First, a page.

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Get Your Engineering Point Across With More Descriptive Charts

Ralph Lombard
President
Lombard Technical Consulting
Charlotte, North Carolina

Introduction

Engineers tend to be stronger in the visual/spatial skills and weaker in the verbal skills. Engineers presenting their ideas to colleagues should therefore make better use of charts and graphs. When properly arranged and captioned, one good chart can explain your entire proposition. A visually appealing presentation is likely to get better reception from people who, in many cases, have chosen to pursue engineering careers because they are used to thinking visually.

Some examples of charts that I have produced as a consulting engineer will provide the best way to explain my thinking on this subject. I have spent most of the past 20 years working with portable power equipment such as chain saws and hedge trimmers. For the past six years, I have spent a considerable amount of time participating in the development of emissions standards for hand held power equipments and communicating the effects of setting emissions standards at various levels.

The regulatory "picture"

Figure 1 was produced to show a disadvantage of basing regulations on emissions per unit of displacement. I present an example the situation where the exhaust port of a chain saw engine becomes plugged after 39 hours of operation.

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As the exhaust port gradually becomes plugged, the amount of fuel burned by the engine and the power it generates is reduced. The top line on the hydrocarbons section of the chart shows that the amount of emissions per unit of power, expressed in grams per horsepower-hour, rises by 30%. So that means the engine is generating more air pollution, right? Wrong! The middle line in the hydrocarbons section shows that, even though the engine is operating less efficiently from an environmental standpoint, the fact that the engine is burning less fuel is also reducing the total amount of emission generated (expressed in gm/hr) over a period of time.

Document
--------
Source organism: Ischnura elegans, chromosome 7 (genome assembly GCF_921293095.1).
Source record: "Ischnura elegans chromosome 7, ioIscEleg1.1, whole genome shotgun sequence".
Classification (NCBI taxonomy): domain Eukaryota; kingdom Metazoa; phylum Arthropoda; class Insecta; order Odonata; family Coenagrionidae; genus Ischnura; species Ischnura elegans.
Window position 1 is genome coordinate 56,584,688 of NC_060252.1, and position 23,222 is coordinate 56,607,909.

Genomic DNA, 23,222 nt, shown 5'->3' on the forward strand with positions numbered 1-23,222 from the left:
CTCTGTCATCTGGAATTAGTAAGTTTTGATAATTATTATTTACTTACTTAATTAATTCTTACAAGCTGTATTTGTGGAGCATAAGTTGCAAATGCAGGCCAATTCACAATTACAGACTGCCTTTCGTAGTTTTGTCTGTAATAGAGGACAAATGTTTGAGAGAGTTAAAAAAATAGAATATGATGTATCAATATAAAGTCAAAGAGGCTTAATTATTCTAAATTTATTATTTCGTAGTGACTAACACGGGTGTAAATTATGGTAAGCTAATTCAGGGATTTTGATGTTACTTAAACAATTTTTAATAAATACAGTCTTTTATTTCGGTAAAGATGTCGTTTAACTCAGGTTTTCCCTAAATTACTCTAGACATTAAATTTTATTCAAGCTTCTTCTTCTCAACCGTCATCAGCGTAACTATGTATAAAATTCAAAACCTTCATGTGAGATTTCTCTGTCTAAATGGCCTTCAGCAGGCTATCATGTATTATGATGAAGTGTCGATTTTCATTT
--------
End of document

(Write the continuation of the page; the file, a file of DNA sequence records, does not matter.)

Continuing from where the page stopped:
This chart clearly demonstrated to regulators one pitfall of the direction that they were heading. By basing emissions requirements per unit of displacement they could be encouraging the industry to build larger engines which generated less emissions per unit of horsepower but more emissions on an absolute level by burning a larger amount of fuel.

Another point not mentioned on the chart, but apparent to industry experts who saw it, was that the emissions per unit of power benchmark was quite sensitive to the way the engine was tuned. It was quite possible that an engine which had been carefully tuned might meet a standard that would be impossible for the same engine to meet under actual field conditions.

The important point to note with this chart is that if I had given the committee a table of numbers or a 20 page technical report, it would never have had the impact of simply putting a graph together that tells the story completely. An important part of the graph is the text labels that highlight the point that the graph is making. In this case, the most important annotations are those showing that as the grams per horsepower-hour numbers are increasing, the grams per hour numbers are going down. These showed the regulators how they may be encouraging exactly what they were trying to get rid of.

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